21 Products That Somehow Lost Their Original Purpose, As Shared In This Online Thread
Products are usually well thought-out. After all, companies are investing time, money, and other resources into developing them. But even though they are created to satisfy a specific need, things happen and products can evolve into something else entirely, taking on new forms and applications.
To learn more about these examples, Reddit user u/EpicEllis2004 submitted a question to the platform, asking what are some of the products that have drifted away from their main purpose. Turns out, it's a topic that really interests people. In just a week, the post has received over 34K upvotes and 14K comments, providing quite a few interesting insights into consumerism. Here are some of the answers.
History Channel... as far as I am concerned the secret relationships between aliens and the illuminati do not qualify as "history"
The toilet lid of a toilet. Seen too many not even know you're supposed to put the lid down before flushing. Microscopic fecal matter flies everywhere otherwise. Apparently this isn't common knowledge.
Slinky, the toy. It was originally designed during WW2 to help sensitive instruments remain steady on ships... to counter the effects of pitch, roll, and yaw. The engineer working on them knocked one off his desk accidentally, saw the way it moved from the table to the chair, to the floor, and a new purpose was born.
On a side note... during the Vietnam War, when the Slinkys were metal, radio operators would carry them through the deep jungles. If they couldn't get a good signal in the jungle mountains, they'd sling a Slinky high into the tree limbs while holding onto one end. It created an instant antenna extension that they would attach to the radio.
Q-tips. The only thing they are used for is the one thing you are explicitly told not to use them for.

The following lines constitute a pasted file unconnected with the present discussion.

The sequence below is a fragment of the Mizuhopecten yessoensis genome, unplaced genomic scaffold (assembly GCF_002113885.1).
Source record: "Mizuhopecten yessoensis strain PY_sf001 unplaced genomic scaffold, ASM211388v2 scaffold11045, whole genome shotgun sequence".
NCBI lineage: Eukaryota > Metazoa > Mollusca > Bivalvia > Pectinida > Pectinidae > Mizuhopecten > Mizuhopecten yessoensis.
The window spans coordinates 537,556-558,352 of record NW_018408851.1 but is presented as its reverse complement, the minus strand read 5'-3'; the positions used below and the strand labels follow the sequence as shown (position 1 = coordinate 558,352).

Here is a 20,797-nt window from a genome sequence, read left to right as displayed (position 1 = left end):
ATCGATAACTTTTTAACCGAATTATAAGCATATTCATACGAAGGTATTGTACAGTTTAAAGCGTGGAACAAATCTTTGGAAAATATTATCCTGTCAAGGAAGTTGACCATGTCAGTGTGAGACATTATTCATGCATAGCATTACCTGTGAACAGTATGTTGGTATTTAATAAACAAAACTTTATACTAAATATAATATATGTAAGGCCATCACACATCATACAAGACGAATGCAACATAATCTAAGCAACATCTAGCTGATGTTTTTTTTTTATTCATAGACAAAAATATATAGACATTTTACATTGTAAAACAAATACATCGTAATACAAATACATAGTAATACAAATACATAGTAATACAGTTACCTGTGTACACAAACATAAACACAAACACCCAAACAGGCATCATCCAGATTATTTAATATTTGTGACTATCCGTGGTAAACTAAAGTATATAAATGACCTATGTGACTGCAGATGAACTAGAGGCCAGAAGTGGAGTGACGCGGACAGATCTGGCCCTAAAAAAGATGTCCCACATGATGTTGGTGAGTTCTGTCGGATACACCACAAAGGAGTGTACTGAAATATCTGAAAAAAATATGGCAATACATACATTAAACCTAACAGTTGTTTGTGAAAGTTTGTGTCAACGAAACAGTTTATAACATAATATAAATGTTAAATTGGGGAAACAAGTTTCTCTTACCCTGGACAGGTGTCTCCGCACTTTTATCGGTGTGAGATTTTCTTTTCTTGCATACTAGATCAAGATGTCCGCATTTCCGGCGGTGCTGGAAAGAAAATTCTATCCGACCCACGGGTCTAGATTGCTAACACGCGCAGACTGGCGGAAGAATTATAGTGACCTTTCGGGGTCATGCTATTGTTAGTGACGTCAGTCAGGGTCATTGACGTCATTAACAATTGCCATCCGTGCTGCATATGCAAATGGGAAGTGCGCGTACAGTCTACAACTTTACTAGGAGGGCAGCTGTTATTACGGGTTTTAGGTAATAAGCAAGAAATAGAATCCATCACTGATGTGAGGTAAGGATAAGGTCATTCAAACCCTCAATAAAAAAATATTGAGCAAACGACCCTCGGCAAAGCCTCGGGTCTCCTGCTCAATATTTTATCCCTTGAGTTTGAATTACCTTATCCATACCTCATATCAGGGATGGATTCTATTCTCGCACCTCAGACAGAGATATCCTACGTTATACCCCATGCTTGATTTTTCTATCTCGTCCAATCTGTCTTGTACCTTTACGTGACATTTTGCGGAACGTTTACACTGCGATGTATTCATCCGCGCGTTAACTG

The warming drawer on the bottom of all our ovens, which is used as pan storage for exactly %100 of oven owners.
Super glue was meant to be a temporary method of stitching a wound. It was used that way during the Vietnam War. Tell people today to super clue their cuts shut, however, and most will think you're crazy
Apparently paintball guns were invented for foresters/loggers/park rangers to mark trees (for cutting etc.) without having to approach each tree.
Snuggy was originally designed for wheelchair users. Outerwear designed for walkers is cumbersome to take on and off for wheelchair users so snuggies were designed to help with this.
WD-40 was developed as a rust preventative (it’s even in the initials: “WD” means “Water Displacement”). Nowadays people use it to lubricate mechanical parts.
Use them for all sorts of arts and crafts as kids. It wasn't till I owned a tobacco pipe and went to buy them that it actually clicked
I think people already know this but the neck on the beer bottle is actually supposed to be held so you don’t warm your drink too fast.
Gloveboxes were originally meant to store gloves because people used to drive with gloves on for some reason.
Minoxidil was originally developed to treat high blood pressure and people reported unusual hair growth all around the body, since it promotes blood flow to the skin pores. They came up with a topical version and voila, millions of people smear that sh*t on their scalps and beards everyday and its the one of the only clinically proven ways to cure baldness.
Microsoft Excel/Google Sheets used as informal databases instead of as a data analysis tool